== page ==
Wednesday, September 20, 2017


     There is a heaviness that drags on my heart, like mourning a death, like mourning a thousand invisible deaths. 

     I am being “eliminated”— at least that’s the official process we are beginning in order for me to receive disability and help relieve some of the financial strain that our family has been under since my illness. Although its just a technical term for my employment status, it seems like an appropriate word: eliminated. Like being erased. And that’s what it feels like— as though parts of me were slowly being erased.

     For the last six weeks, my health has been really poor. Most weeks I barely leave the house, and most days are spent laying in bed, trying to save up what little energy I might have for when everyone comes home. I feel small, only existing in the few hours during the day when I help get the kids out the door, welcome them home, or put them to bed; and in the in between times, it can often feel as though I’m not there at all.

     I grieve a thousand deaths— deaths that no one else sees or feels, deaths that happen quietly inside. The death of my identity, my work, my importance and usefulness, being able to contribute to the world around me. I grieve the death of independence and of belonging, of community, of being remembered. I grieve the death of conversation, of collaboration, of thought and creativity. I grieve adventure, exploration, risk, and I grieve both spontaneity and the ability to make plans. I grieve the days and years I have missed with my boys, and I grieve for the vision and energy that has been slowly sapped from my husband. I grieve for the relationships that have slipped away, the lives I am no longer an intimate part of, the beauty of living alongside others.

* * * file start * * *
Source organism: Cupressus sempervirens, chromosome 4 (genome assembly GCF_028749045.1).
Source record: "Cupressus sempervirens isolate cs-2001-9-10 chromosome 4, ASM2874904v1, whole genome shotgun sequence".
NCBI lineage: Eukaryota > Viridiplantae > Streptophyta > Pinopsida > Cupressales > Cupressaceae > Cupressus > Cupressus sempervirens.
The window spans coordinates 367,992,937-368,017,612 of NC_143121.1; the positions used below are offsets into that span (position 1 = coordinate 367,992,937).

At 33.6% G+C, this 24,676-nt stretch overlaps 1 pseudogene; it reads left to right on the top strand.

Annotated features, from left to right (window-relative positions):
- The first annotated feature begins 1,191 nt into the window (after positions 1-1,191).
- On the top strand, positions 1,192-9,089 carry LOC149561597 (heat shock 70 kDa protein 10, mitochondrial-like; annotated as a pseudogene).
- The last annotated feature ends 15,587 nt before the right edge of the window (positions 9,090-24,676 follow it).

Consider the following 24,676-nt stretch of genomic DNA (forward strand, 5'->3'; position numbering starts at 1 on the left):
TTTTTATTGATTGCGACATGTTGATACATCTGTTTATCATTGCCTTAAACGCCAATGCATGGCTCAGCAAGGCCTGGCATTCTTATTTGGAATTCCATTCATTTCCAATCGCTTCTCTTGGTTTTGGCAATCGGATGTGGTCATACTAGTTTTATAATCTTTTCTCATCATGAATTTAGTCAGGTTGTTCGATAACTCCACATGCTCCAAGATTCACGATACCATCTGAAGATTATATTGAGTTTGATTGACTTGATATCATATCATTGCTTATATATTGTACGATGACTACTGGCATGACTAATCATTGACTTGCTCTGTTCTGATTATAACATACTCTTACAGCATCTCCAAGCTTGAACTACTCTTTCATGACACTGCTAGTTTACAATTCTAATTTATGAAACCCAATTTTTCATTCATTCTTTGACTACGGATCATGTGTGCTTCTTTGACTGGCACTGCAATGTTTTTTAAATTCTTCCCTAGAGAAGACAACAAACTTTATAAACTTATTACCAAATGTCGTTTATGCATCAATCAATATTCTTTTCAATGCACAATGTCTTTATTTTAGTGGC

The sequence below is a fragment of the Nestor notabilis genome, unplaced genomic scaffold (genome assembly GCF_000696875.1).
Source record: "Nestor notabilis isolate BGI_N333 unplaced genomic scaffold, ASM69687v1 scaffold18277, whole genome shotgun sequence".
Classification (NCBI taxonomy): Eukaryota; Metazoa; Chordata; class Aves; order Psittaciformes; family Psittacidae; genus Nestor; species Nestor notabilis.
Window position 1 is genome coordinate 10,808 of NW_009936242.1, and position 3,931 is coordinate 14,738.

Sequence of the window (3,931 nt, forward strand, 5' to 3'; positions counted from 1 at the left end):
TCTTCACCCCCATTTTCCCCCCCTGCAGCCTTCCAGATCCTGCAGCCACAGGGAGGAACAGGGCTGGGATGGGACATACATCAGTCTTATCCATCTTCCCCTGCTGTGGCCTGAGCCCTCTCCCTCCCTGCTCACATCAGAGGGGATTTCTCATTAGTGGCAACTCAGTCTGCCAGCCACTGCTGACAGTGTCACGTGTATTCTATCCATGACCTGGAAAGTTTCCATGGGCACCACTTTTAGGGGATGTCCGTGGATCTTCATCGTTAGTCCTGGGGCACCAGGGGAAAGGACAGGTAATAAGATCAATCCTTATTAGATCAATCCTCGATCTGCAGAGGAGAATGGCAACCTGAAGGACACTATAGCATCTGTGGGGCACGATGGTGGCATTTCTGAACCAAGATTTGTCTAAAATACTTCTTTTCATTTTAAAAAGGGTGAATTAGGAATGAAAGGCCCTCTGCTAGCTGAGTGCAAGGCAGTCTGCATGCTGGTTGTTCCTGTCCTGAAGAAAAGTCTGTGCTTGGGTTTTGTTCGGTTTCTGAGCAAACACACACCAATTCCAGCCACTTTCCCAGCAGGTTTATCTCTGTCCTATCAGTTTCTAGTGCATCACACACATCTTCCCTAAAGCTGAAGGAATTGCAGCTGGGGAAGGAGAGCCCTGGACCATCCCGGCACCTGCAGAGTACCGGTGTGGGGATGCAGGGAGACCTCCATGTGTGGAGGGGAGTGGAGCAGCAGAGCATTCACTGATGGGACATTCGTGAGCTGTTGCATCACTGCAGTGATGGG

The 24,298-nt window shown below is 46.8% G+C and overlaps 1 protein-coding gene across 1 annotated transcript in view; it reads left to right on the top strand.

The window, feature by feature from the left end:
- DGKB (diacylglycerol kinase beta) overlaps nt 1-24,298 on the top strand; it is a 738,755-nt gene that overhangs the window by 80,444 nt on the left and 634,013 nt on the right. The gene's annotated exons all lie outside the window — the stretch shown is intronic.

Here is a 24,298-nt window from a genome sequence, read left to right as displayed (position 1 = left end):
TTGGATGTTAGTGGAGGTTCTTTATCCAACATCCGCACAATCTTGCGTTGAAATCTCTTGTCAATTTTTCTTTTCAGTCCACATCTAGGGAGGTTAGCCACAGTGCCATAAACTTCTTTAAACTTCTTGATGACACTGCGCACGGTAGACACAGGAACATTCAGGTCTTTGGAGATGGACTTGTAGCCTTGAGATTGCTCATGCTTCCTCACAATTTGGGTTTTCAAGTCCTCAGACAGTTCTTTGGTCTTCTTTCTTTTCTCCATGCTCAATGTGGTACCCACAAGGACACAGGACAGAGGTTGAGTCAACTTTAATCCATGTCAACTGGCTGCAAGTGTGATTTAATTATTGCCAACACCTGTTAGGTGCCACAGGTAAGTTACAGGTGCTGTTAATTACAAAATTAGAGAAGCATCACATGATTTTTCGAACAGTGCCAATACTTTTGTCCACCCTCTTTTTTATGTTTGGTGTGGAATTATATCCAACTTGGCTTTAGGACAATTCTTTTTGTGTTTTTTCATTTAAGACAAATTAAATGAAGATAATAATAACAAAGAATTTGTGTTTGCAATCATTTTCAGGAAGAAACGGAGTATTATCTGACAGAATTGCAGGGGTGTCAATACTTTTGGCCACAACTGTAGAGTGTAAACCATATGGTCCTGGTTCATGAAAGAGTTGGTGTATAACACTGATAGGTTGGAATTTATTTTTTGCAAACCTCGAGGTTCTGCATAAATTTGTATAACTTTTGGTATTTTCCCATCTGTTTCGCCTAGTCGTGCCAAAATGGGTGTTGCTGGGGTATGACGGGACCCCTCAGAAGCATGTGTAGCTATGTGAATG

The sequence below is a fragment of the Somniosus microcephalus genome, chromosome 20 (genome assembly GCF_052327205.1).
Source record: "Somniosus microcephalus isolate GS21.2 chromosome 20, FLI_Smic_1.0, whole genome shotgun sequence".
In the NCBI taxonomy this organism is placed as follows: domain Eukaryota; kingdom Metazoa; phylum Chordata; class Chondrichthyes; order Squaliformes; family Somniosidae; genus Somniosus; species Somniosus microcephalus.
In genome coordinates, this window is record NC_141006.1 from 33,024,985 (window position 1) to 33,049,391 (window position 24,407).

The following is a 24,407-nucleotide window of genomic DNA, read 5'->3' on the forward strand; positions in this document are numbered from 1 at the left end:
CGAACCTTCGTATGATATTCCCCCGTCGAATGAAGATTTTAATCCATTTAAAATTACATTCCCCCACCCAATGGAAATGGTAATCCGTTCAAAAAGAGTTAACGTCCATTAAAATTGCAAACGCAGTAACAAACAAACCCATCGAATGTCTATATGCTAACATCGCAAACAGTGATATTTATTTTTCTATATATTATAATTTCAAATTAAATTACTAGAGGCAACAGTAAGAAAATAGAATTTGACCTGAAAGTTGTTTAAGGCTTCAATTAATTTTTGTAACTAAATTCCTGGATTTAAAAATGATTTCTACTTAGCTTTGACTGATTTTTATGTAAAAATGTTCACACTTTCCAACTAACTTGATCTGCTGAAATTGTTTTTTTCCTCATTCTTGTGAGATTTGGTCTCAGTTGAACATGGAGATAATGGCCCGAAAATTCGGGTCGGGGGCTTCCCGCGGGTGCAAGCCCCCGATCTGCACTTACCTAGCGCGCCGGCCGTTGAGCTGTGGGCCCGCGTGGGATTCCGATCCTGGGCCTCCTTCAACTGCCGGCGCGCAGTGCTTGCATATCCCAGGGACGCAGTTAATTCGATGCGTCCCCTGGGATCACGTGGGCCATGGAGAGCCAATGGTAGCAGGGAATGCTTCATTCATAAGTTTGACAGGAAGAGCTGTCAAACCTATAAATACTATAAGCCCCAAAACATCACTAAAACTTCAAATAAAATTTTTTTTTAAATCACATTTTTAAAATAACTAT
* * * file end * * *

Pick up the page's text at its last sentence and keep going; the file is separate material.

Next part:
On the outside, I look the same. Everything that has been erased has happened on the inside, behind the curtain. The deaths that I grieve have been small, but together they add up, leaving me feel…well, somewhat eliminated. The thought of filling out actual paperwork to officially be “eliminated”— to have my status changed from a local director to “disabled staff”, with a different account number, different rules and rights— it feels both fitting and much too real.

     I know that my identity, my true worth and value do not lie in my job title or status. I know that, although I grieve for the many things I have lost, I still have more to celebrate than I could ever count. I know that I will not be in this season forever, that my symptoms fluctuate, and that there is some hope that one day I will return to health and work and life. I know that there is still much that I can give and do and be, even if it’s not what it was before. 

     And on good days, I believe that death leads to rebirth— that after winter comes spring, that “unless a kernel of wheat falls to the ground and dies, it remains only a single seed. But if it dies, it produces many seeds.” In my better moments, I trust that all of this letting go, all of this death and grieving and all of these thousands of little losses will be made new, will bring new life, will turn into something beautiful. In those moments, I can feel my Creator nearby, and my fear— of uselessness, of not earning my keep, of not being loved— fades. And to be loved when there is nothing I can give or earn or do is an extraordinary thing, the most beautiful thing I have known.